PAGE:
A recent study showed that 72% of participants with type 2 diabetes were deficient in vitamin D at the start of the study (13).

After two months of taking a 4,500-IU supplement of vitamin D daily, both fasting blood sugar and A1C improved. In fact, 48% of participants had an A1C that showed good blood sugar control, compared to only 32% before the study.

Mechanism of action: Vitamin D may improve the function of pancreatic cells that make insulin and increase your body’s responsiveness to insulin (14).


Low blood levels of magnesium have been observed in 25–38% of people with type 2 diabetes and are more common in those who don’t have their blood sugar under good control (15). 

In a systematic review, eight of 12 studies indicated that giving magnesium supplements for 6–24 weeks to healthy people or those with type 2 diabetes or prediabetes helped reduce fasting blood sugar levels, compared to a placebo.

Furthermore, each 50-mg increase in magnesium intake produced a 3% decrease in fasting blood sugar in those who entered the studies with low blood magnesium levels (16).

Mechanism of action: Magnesium is involved in normal insulin secretion and insulin action in your body’s tissues (16).


Gymnema sylvestre is an herb used as a diabetes treatment in the Ayurvedic tradition of India. The Hindu name for the plant — gurmar — means “sugar destroyer” (9).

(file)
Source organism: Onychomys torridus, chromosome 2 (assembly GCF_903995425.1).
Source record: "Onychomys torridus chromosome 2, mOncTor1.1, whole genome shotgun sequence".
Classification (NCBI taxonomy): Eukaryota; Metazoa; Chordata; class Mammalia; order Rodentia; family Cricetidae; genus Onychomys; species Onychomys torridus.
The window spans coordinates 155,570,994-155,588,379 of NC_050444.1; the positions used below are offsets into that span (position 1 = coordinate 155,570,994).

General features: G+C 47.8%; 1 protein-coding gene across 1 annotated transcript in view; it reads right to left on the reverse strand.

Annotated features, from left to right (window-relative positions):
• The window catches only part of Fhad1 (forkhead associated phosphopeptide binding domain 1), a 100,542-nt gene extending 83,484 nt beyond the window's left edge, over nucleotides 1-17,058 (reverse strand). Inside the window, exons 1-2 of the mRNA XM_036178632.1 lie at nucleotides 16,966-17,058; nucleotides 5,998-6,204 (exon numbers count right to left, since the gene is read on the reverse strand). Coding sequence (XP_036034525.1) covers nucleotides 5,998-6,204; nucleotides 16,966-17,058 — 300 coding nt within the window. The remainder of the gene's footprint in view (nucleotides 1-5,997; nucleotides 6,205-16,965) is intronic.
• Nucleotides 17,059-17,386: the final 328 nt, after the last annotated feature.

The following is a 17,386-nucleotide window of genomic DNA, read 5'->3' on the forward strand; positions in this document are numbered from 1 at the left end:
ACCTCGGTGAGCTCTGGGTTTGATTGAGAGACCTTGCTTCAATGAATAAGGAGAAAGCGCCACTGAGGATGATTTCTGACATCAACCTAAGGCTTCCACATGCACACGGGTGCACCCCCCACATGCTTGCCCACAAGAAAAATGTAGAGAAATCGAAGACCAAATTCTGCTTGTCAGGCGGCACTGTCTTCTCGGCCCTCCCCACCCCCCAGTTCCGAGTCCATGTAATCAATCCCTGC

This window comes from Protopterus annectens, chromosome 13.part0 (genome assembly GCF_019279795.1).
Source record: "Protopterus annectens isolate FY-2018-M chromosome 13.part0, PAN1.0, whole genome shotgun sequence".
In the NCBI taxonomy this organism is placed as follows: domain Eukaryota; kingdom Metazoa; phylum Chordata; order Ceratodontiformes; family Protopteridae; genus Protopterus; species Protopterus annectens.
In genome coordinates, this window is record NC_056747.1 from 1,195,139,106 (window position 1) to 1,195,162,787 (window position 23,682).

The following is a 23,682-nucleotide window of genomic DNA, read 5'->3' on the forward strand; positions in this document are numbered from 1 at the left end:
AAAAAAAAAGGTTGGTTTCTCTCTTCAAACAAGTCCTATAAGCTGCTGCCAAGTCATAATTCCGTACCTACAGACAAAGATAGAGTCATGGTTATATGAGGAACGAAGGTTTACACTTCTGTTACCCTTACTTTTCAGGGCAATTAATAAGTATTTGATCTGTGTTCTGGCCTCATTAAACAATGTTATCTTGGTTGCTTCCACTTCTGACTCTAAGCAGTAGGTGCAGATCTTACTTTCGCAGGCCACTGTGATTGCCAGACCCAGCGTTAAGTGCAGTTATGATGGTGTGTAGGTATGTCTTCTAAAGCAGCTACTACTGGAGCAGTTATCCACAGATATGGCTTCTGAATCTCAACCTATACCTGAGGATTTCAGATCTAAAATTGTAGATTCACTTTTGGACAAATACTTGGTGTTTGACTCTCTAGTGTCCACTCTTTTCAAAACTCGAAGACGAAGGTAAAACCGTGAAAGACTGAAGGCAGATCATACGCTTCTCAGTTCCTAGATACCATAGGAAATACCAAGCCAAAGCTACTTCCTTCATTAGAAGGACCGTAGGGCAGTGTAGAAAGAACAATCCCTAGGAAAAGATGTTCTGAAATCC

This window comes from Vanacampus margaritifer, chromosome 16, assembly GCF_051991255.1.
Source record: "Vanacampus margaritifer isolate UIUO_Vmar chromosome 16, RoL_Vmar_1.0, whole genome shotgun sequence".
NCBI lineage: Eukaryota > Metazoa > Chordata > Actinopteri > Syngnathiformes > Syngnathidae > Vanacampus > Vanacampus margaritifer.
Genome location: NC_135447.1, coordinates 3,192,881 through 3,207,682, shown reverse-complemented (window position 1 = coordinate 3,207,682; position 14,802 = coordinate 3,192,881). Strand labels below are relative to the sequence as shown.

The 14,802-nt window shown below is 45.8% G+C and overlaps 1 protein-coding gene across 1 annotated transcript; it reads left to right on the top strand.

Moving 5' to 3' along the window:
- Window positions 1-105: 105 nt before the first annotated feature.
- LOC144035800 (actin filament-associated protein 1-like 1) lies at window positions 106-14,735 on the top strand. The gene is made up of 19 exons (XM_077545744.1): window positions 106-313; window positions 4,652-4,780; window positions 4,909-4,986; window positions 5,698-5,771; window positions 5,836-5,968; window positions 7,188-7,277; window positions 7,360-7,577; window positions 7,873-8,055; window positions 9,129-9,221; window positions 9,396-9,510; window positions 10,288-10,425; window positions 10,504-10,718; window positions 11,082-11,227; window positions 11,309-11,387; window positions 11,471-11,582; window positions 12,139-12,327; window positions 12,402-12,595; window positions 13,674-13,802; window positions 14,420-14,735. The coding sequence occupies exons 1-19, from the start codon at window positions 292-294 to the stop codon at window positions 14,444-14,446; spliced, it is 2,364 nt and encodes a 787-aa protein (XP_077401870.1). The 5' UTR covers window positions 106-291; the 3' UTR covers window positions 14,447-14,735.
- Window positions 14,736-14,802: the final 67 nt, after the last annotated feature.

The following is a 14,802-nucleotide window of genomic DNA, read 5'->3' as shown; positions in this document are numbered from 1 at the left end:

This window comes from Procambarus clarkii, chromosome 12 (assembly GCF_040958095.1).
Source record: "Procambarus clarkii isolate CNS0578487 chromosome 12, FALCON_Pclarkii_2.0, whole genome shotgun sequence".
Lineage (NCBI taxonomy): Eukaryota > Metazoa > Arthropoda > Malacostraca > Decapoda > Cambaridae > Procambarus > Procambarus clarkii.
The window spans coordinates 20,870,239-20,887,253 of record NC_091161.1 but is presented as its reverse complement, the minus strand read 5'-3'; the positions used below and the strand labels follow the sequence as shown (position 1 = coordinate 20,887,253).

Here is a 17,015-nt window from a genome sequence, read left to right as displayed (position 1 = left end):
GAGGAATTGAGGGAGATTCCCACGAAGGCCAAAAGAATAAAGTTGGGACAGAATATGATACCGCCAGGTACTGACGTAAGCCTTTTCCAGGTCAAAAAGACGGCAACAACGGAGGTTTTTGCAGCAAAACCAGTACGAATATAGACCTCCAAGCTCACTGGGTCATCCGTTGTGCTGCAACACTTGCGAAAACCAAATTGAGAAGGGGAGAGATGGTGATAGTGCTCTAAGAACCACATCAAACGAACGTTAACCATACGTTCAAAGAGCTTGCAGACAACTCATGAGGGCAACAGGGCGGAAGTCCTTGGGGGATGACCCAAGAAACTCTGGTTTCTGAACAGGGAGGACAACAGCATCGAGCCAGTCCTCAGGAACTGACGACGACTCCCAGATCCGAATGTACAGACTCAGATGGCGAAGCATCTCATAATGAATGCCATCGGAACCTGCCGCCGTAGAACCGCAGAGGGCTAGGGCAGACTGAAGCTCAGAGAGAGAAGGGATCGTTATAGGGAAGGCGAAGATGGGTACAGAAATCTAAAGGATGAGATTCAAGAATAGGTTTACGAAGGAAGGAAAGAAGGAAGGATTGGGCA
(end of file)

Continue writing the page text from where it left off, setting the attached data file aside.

In one study, people with type 2 diabetes taking 400 mg of gymnema leaf extract daily for 18–20 months experienced a 29% decrease in fasting blood sugar. A1C decreased from 11.9% at the start of the study to 8.48% (17).

Further research suggests that this herb may help lower fasting blood sugar and A1C in type 1 (insulin-dependent) diabetes and may reduce cravings for sweets by suppressing the sweet-taste sensation in your mouth (18).

Mechanism of action: Gymnema sylvestre may reduce sugar absorption in your gut and promote cells’ uptake of sugar from your blood. Due to its impact on type 1 diabetes, it’s suspected that Gymnema sylvestre may somehow aid insulin-producing cells in your pancreas (9)


Berberine is an alkaloid extracted from various plants used in traditional Chinese medicine. It's primarily used to reduce insulin resistance and improve biomarkers of type 2 diabetes such as fasting glucose and glycated hemoglobin.

Berberine can activate an enzyme called Adenosine Monophosphate-Activated Protein Kinase (AMPK) while inhibiting Protein-Tyrosine Phosphatase 1B (PTP1B), thus increasing insulin sensitivity.